We’ve all seen patients with concerning presentations of macular disease. From blood to fluid, it can be confusing for the referring doctor to know how urgently a patient needs to be seen by a specialist. At EyeCarePD, we’re often asked to give advice about referral timeframes, so we’re addressing this topic here. While we do not drive policy statements, we are able to offer some guidance.
As you may have suspected, the short answer to when to refer a patient is, “it depends.” The long answer is that before you refer your patient you need a comprehensive understanding of pathophysiology, diagnosis, disease, natural history and expected outcomes. But since this isn’t always possible, here are a few things to keep in mind:When you see a patient with blood and/or fluid in the macula…
Step 1: Formulate a differential diagnosis.
- This will be based on a careful history, complete clinical examination and ancillary imaging, including OCT testing.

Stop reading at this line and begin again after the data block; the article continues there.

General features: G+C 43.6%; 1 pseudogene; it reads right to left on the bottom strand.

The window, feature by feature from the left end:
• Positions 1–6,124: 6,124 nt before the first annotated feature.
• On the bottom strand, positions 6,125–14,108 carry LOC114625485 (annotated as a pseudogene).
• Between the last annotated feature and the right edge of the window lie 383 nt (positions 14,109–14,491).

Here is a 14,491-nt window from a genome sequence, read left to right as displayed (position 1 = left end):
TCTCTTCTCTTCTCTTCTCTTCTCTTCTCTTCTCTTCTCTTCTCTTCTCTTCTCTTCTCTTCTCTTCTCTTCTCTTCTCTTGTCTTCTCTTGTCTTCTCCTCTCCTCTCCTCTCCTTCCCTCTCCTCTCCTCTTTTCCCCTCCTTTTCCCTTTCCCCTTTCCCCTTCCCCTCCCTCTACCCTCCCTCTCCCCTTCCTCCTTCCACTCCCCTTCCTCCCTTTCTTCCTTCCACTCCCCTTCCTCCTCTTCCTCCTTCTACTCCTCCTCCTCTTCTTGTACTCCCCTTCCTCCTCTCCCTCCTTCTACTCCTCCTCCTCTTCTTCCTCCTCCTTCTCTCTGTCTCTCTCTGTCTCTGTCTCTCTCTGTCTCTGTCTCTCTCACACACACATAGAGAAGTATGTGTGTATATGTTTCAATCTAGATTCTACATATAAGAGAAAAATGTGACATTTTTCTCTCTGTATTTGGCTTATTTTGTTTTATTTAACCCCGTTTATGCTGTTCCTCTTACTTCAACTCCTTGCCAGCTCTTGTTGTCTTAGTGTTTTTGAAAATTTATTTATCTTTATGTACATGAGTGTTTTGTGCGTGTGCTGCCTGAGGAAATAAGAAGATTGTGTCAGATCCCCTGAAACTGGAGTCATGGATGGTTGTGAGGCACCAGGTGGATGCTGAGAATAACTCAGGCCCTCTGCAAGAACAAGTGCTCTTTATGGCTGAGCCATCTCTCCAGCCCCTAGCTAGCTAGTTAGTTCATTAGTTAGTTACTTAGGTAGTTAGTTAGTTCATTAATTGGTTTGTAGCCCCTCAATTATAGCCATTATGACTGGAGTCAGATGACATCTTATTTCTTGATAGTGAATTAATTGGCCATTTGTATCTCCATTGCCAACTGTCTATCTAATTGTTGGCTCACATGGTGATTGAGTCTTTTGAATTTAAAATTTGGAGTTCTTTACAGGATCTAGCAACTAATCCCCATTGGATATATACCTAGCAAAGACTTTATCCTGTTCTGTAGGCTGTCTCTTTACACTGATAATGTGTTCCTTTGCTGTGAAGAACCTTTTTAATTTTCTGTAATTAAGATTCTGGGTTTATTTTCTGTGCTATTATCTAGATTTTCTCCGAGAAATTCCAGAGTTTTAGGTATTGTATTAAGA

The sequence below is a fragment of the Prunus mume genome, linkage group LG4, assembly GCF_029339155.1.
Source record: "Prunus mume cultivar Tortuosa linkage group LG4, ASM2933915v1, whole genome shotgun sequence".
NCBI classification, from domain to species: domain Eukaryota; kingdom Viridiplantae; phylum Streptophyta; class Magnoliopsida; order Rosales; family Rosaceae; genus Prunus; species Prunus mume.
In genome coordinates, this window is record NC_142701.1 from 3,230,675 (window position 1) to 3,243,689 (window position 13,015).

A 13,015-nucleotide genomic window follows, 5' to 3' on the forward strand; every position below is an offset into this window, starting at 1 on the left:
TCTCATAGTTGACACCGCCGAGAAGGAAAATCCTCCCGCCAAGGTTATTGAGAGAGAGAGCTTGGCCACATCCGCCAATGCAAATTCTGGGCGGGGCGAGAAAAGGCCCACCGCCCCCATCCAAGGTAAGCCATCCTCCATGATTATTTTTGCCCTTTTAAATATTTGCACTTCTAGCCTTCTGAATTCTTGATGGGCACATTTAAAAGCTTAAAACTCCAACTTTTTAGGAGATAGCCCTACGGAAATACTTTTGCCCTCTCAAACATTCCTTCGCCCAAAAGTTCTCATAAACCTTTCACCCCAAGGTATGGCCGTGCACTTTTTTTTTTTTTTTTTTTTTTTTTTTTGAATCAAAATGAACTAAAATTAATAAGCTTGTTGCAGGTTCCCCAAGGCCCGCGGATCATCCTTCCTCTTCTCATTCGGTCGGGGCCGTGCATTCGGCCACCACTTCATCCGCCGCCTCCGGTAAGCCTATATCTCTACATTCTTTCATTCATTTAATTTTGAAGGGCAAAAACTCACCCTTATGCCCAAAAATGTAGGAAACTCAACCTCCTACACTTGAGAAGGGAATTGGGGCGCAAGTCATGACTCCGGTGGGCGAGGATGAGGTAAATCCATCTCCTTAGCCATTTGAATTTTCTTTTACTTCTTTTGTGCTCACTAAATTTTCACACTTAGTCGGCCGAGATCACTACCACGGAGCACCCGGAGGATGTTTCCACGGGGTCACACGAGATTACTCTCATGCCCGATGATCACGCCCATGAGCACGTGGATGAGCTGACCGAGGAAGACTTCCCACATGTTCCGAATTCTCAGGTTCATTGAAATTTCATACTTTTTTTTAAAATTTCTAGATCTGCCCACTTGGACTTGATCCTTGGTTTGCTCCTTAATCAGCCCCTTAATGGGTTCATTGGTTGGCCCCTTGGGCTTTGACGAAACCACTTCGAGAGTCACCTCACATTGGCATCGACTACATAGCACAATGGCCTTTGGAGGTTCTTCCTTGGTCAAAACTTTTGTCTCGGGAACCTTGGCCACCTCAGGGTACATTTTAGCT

- Look for groupings of features on OCT images.
Step 2: Remember that not all pathology is equivalent.
- CNV is due to choroidal vascular pathology, but Diabetic Retinopathy, Retinal Vein Occlusions (RVO), Postoperative Cystoid Macular Edema (CME) and Macroaneurysms are all due to retinal vascular disease.
- Additionally, acute-onset disease requires more rapid referral.
Step 3: Understand the implications of different pathologies by understanding the context of the disease.
- This includes understanding the status of the current eye and fellow eye, as well as the severity and natural history of the suspected pathology.
|Acute-onset CNV*||Less than 2 weeks—the sooner the better||*Acute-onset presumed CNV represents an important difference from the other pathologies. Why? Because CNV has fibrotic cellular components as part of the neovascular structure. This results in fibrosis and scarring with a permanent reduction in visual acuity. Scarring can set in within days and will not resolve with anti-VEGF intravitreal therapy.|
|Chronic CNV||Within 1 month—can be longer if more chronic|
|DME||Within 3 months|
|Central or Branch RVO with CME||Within 1 month|
|Macroaneurysm (with macular involvement)||Within 1 month|
So next time you’re unsure about when to refer a patient with a common macular pathology, you can refer back to this newsletter for some guidance.
The EyeCarePD Team